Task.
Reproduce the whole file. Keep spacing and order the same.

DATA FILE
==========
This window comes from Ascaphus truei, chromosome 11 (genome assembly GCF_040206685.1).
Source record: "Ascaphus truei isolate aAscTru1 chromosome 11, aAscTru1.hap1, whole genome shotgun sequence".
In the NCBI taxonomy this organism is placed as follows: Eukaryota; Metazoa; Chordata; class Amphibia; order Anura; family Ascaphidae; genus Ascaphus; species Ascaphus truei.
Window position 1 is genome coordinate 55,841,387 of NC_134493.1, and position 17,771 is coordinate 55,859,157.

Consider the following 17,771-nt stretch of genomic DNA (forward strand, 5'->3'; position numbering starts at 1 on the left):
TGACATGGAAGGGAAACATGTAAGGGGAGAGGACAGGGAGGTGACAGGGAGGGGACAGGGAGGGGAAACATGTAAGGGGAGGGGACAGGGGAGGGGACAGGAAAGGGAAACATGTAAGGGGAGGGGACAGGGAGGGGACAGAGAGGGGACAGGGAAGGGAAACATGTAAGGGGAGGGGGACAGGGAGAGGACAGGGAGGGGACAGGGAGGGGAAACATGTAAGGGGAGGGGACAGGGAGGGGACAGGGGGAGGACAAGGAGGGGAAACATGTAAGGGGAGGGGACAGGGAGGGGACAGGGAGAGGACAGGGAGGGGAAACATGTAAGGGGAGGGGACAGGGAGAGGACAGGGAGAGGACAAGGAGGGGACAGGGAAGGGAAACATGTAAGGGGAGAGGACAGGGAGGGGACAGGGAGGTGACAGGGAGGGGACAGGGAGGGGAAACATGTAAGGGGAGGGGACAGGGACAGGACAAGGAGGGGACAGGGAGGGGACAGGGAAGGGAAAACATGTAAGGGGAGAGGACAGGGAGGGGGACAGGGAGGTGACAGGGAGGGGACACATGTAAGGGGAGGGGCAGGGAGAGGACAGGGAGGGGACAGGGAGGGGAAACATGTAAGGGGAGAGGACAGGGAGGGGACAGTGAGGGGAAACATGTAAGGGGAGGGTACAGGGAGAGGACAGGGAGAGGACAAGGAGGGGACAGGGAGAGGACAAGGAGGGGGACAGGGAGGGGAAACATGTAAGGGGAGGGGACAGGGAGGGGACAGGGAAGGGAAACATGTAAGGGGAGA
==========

This window comes from Ascaphus truei, chromosome 11 (genome assembly GCF_040206685.1).
Source record: "Ascaphus truei isolate aAscTru1 chromosome 11, aAscTru1.hap1, whole genome shotgun sequence".
In the NCBI taxonomy this organism is placed as follows: Eukaryota; Metazoa; Chordata; class Amphibia; order Anura; family Ascaphidae; genus Ascaphus; species Ascaphus truei.
Window position 1 is genome coordinate 55,841,387 of NC_134493.1, and position 17,771 is coordinate 55,859,157.

Consider the following 17,771-nt stretch of genomic DNA (forward strand, 5'->3'; position numbering starts at 1 on the left):
TGACATGGAAGGGAAACATGTAAGGGGAGAGGACAGGGAGGTGACAGGGAGGGGACAGGGAGGGGAAACATGTAAGGGGAGGGGACAGGGGAGGGGACAGGAAAGGGAAACATGTAAGGGGAGGGGACAGGGAGGGGACAGAGAGGGGACAGGGAAGGGAAACATGTAAGGGGAGGGGGACAGGGAGAGGACAGGGAGGGGACAGGGAGGGGAAACATGTAAGGGGAGGGGACAGGGAGGGGACAGGGGGAGGACAAGGAGGGGAAACATGTAAGGGGAGGGGACAGGGAGGGGACAGGGAGAGGACAGGGAGGGGAAACATGTAAGGGGAGGGGACAGGGAGAGGACAGGGAGAGGACAAGGAGGGGACAGGGAAGGGAAACATGTAAGGGGAGAGGACAGGGAGGGGACAGGGAGGTGACAGGGAGGGGACAGGGAGGGGAAACATGTAAGGGGAGGGGACAGGGACAGGACAAGGAGGGGACAGGGAGGGGACAGGGAAGGGAAAACATGTAAGGGGAGAGGACAGGGAGGGGGACAGGGAGGTGACAGGGAGGGGACACATGTAAGGGGAGGGGCAGGGAGAGGACAGGGAGGGGACAGGGAGGGGAAACATGTAAGGGGAGAGGACAGGGAGGGGACAGTGAGGGGAAACATGTAAGGGGAGGGTACAGGGAGAGGACAGGGAGAGGACAAGGAGGGGACAGGGAGAGGACAAGGAGGGGGACAGGGAGGGGAAACATGTAAGGGGAGGGGACAGGGAGGGGACAGGGAAGGGAAACATGTAAGGGGAGA